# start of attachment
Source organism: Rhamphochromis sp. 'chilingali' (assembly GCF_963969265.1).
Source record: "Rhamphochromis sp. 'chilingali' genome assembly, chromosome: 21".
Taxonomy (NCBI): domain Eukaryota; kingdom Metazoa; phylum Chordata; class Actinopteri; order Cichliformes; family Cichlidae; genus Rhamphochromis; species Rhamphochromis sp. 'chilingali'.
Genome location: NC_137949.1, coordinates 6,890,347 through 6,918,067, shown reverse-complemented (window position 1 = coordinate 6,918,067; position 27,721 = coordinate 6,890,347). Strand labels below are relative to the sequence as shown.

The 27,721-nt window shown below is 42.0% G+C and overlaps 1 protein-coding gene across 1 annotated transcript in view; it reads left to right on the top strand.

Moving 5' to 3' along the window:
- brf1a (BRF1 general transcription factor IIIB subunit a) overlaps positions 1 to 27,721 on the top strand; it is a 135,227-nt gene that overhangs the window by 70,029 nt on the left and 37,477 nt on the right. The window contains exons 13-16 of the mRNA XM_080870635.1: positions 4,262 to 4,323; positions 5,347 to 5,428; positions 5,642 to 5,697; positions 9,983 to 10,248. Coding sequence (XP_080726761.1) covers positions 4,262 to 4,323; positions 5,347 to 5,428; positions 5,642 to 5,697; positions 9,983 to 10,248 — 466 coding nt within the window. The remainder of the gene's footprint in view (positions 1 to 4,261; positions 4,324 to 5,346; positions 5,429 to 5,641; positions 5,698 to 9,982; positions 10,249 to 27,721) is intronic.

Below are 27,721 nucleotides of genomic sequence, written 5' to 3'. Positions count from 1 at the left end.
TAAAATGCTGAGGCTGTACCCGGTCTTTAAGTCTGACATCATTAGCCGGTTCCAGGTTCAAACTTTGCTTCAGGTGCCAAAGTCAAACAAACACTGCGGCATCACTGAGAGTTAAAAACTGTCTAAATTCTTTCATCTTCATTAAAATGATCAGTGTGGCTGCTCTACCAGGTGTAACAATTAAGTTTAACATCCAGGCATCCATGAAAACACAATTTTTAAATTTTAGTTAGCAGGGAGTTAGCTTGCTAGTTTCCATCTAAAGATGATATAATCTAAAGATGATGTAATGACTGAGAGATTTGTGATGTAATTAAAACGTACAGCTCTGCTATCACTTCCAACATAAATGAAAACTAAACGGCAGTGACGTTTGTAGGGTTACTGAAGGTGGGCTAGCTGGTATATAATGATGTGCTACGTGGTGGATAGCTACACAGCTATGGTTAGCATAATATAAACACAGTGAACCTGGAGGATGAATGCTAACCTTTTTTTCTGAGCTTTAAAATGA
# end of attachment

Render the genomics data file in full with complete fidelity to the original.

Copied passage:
Source organism: Rhamphochromis sp. 'chilingali' (assembly GCF_963969265.1).
Source record: "Rhamphochromis sp. 'chilingali' genome assembly, chromosome: 21".
Taxonomy (NCBI): domain Eukaryota; kingdom Metazoa; phylum Chordata; class Actinopteri; order Cichliformes; family Cichlidae; genus Rhamphochromis; species Rhamphochromis sp. 'chilingali'.
Genome location: NC_137949.1, coordinates 6,890,347 through 6,918,067, shown reverse-complemented (window position 1 = coordinate 6,918,067; position 27,721 = coordinate 6,890,347). Strand labels below are relative to the sequence as shown.

The 27,721-nt window shown below is 42.0% G+C and overlaps 1 protein-coding gene across 1 annotated transcript in view; it reads left to right on the top strand.

Moving 5' to 3' along the window:
- brf1a (BRF1 general transcription factor IIIB subunit a) overlaps positions 1 to 27,721 on the top strand; it is a 135,227-nt gene that overhangs the window by 70,029 nt on the left and 37,477 nt on the right. The window contains exons 13-16 of the mRNA XM_080870635.1: positions 4,262 to 4,323; positions 5,347 to 5,428; positions 5,642 to 5,697; positions 9,983 to 10,248. Coding sequence (XP_080726761.1) covers positions 4,262 to 4,323; positions 5,347 to 5,428; positions 5,642 to 5,697; positions 9,983 to 10,248 — 466 coding nt within the window. The remainder of the gene's footprint in view (positions 1 to 4,261; positions 4,324 to 5,346; positions 5,429 to 5,641; positions 5,698 to 9,982; positions 10,249 to 27,721) is intronic.

Below are 27,721 nucleotides of genomic sequence, written 5' to 3'. Positions count from 1 at the left end.
TAAAATGCTGAGGCTGTACCCGGTCTTTAAGTCTGACATCATTAGCCGGTTCCAGGTTCAAACTTTGCTTCAGGTGCCAAAGTCAAACAAACACTGCGGCATCACTGAGAGTTAAAAACTGTCTAAATTCTTTCATCTTCATTAAAATGATCAGTGTGGCTGCTCTACCAGGTGTAACAATTAAGTTTAACATCCAGGCATCCATGAAAACACAATTTTTAAATTTTAGTTAGCAGGGAGTTAGCTTGCTAGTTTCCATCTAAAGATGATATAATCTAAAGATGATGTAATGACTGAGAGATTTGTGATGTAATTAAAACGTACAGCTCTGCTATCACTTCCAACATAAATGAAAACTAAACGGCAGTGACGTTTGTAGGGTTACTGAAGGTGGGCTAGCTGGTATATAATGATGTGCTACGTGGTGGATAGCTACACAGCTATGGTTAGCATAATATAAACACAGTGAACCTGGAGGATGAATGCTAACCTTTTTTTCTGAGCTTTAAAATGA